PER NØRGÅRD by Eva Hvidt
The composer Per Nørgård said in an interview in the 1970s: ‘I stand with one foot in western rationalism and the other in eastern mysticism, but I am searching for something quite different’. The statement says a great deal about his music and the development he was undergoing at that time. At first his starting point was Copenhagen, where Per Nørgård (born in 1932) was a pupil of Vagn Holmboe during his academy years; but at the same time he was greatly fascinated by the music of the Finn Jean Sibelius. Later, like other composers of his generation, he explored central European serialist music. It was against this background that Per Nørgård developed his own so-called infinity series on the basis of the mathematician Benoit Mandelbrot’s fractal theories. Per Nørgård’s Third Symphony (1976) became a monumental high point in his use of the composition method derived from these theories and his ideas on the cosmic interrelations of every-thing. Another important inspiration came at the end of the 1970s when Per Nørgård went to Bali three times. There he experienced the distinctiveness of Balinese music with its rhythmic hierarchies and many examples of music with the proportions of the Golden Section. As a result, elements emerged that had previously remained implicit in his music. Per Nørgård worked with tone rows, wave motions and interference. With the work I Ching from 1982 he also began to compose solo music for percussion, hitherto a rare genre in the western music tradition. Per Nørgård’s I Ching, the title of which goes back to the ancient Chinese book about the changes in life, is a highly demanding percussion work with a huge array of exotic instruments, requiring great physical ability from the percussionist in terms of flexibility, tempo and ‘yin and yang’ rhythms in scores of combinations. These binary rhythms (that is, yin-yang/bright-dark) also formed the rhythmic basis for other percussion works by Nørgård, performed for example in collaborations between professionals and amateurs. The rhythms of the Golden Section appealed greatly to Per Nørgård’s feeling for odd stresses, and since then he has returned many times to the way a variety of sequences can exist at the same time, even in the phrasing of a unison melody. This can be heard clearly in the percussion concerto Bach to the Future (1992), composed over three preludes from J.S. Bach’s Das wohltemperierte Klavier. On the present CD, it is not least the melodic percussion that predominates; not only as a result of the collaboration with the Esbjerg Ensemble or the fact that the percussionist, Christian Martínez, strokes the vibraphone with a violin bow. He also engages in new, more domestically exotic experiments by playing on the musical saw.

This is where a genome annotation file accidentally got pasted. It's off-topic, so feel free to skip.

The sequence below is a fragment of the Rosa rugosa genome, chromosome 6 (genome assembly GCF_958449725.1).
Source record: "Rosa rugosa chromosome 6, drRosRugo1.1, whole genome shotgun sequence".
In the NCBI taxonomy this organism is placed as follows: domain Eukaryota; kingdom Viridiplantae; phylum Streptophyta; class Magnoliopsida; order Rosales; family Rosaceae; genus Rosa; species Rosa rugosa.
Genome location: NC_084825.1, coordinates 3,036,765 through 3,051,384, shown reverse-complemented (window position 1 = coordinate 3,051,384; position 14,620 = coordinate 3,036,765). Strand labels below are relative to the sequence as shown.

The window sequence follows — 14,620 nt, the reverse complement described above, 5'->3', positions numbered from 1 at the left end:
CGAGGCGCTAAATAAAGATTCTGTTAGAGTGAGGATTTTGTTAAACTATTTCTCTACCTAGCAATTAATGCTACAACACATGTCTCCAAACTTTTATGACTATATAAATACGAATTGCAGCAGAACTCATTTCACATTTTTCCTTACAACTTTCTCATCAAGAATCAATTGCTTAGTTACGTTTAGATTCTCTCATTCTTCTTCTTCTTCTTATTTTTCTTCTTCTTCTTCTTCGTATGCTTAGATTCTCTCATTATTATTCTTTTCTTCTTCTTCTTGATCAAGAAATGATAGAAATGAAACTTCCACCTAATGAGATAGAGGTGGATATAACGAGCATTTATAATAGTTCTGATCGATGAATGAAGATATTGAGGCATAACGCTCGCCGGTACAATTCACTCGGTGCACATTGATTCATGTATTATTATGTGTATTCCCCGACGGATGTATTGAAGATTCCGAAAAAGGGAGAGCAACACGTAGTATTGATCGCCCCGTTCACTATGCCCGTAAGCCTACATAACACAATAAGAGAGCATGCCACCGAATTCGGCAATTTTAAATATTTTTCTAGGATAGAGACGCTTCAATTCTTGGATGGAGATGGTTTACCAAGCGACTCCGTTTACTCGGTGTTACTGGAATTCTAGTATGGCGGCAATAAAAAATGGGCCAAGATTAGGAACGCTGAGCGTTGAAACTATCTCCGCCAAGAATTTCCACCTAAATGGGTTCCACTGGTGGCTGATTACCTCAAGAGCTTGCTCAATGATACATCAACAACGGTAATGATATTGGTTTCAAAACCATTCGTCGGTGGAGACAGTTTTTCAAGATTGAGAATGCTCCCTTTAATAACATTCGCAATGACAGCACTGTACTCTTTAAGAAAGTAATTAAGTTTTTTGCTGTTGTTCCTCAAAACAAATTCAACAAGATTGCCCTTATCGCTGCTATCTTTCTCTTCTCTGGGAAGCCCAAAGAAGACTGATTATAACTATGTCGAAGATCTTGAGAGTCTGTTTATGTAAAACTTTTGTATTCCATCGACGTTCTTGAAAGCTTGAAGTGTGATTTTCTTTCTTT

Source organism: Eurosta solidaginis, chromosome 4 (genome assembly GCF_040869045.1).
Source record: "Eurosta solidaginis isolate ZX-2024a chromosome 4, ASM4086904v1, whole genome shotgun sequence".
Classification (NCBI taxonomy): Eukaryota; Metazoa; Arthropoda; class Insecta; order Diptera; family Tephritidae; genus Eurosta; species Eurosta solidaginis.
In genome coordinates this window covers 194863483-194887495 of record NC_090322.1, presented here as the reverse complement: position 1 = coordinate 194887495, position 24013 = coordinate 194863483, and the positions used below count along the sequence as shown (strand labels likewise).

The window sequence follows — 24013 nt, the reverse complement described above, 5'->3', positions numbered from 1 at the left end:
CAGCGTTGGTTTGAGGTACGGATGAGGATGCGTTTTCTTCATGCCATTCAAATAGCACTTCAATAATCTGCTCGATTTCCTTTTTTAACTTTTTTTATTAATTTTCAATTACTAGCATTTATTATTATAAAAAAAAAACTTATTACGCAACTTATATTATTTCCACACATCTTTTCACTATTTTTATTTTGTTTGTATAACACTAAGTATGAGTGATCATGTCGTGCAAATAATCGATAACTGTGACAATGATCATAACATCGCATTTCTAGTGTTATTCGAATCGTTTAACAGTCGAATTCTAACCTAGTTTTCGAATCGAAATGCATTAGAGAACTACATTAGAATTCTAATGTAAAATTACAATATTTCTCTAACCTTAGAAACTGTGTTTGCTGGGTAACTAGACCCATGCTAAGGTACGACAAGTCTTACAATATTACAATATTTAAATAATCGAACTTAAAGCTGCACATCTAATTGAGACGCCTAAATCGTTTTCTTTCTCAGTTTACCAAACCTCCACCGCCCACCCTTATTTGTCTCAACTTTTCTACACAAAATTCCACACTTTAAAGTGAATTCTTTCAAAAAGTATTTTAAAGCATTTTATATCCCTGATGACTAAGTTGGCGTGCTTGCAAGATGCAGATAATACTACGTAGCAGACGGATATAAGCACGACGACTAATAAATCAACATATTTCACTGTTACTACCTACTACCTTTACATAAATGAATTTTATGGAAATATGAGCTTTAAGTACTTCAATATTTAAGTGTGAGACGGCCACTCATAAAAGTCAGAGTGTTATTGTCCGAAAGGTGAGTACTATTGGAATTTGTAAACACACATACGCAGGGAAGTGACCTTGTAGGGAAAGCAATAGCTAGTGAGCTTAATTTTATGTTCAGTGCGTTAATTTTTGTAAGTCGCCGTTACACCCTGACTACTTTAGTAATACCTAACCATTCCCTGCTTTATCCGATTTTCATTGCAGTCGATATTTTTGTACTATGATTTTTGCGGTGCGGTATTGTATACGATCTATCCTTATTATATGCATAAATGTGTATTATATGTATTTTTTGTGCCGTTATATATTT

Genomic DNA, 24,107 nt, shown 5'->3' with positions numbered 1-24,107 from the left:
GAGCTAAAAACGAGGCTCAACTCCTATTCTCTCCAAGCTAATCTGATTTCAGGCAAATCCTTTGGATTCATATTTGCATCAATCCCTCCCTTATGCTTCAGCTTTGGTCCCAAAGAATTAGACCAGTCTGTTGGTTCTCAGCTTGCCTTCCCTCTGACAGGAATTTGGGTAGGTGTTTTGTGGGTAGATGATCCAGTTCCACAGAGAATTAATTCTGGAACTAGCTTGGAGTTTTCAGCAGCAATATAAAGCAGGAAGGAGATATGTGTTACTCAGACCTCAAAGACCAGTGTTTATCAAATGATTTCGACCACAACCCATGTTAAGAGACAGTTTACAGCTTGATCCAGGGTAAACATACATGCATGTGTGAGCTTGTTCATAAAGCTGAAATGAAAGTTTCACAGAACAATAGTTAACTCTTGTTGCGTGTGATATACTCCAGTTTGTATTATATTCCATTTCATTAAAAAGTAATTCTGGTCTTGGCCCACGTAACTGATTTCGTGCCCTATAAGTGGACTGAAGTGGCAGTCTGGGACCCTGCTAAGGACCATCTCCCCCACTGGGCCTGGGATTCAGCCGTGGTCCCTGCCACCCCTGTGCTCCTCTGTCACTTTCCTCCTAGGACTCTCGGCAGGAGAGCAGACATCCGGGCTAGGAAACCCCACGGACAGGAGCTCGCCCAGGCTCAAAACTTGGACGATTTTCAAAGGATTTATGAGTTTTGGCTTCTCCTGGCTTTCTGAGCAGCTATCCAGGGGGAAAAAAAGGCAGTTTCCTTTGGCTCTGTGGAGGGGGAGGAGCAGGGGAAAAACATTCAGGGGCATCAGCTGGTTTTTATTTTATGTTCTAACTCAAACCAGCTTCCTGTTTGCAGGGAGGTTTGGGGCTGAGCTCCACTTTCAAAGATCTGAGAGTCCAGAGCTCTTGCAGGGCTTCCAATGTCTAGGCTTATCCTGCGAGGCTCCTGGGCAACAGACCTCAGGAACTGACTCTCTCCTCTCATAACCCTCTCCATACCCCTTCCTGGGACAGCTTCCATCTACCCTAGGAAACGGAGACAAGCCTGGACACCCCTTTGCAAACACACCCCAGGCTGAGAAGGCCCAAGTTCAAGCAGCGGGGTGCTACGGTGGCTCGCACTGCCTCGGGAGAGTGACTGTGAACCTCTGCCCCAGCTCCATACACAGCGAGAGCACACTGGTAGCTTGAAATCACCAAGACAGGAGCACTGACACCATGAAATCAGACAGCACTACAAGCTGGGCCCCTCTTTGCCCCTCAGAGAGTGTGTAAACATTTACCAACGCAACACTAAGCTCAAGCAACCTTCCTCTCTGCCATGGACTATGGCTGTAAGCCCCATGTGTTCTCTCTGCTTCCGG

Prelude to Breaking (1986) was composed under the impression of the great breakers in the sea off southern India, where the composer sensed the fundamental tone of the sea as a low-sounding G. The title is to be understood as a prelude to the breaking of the waves. In connection with this CD recording of the work Per Nørgård has written: “Prelude to Breaking is close to nature in the broadest sense, since the work was inspired by the slow build-up of eddies before the great wave (‘breaker’) strikes in white foam. However, the music is not directly descriptive; it is grounded by an ostinato bass, over which a long melody extends, while a tabla-like, ‘skewed’ rhythm creates ever-increasing tension and a growing density. The breaking of the wave is close to naturalist tone-painting, but the work as a whole is like a classical arching form: ascent and subsidence.” Intensifying the mood of the vanishing play of tones, the score offers a melodic line for mezzo soprano to some lines by Gunnar Ekelöf, the Swedish poet: ‘Drowning in the mist, the dizzy birds of dawn: the limpid dream’s points of oblivion.’ This additional vocal element is optional and is not heard in the present purely instrumental recording. Prelude to Breaking is one of Per Nørgård’s central chamber music works from the 1980s, when the composer in his structured compositions began to incorporate larger, more chaotic processes. This can be heard in the more loosely notated and partly improvised passage just past the -middle of the work which describes the state of things after the breaking of the wave.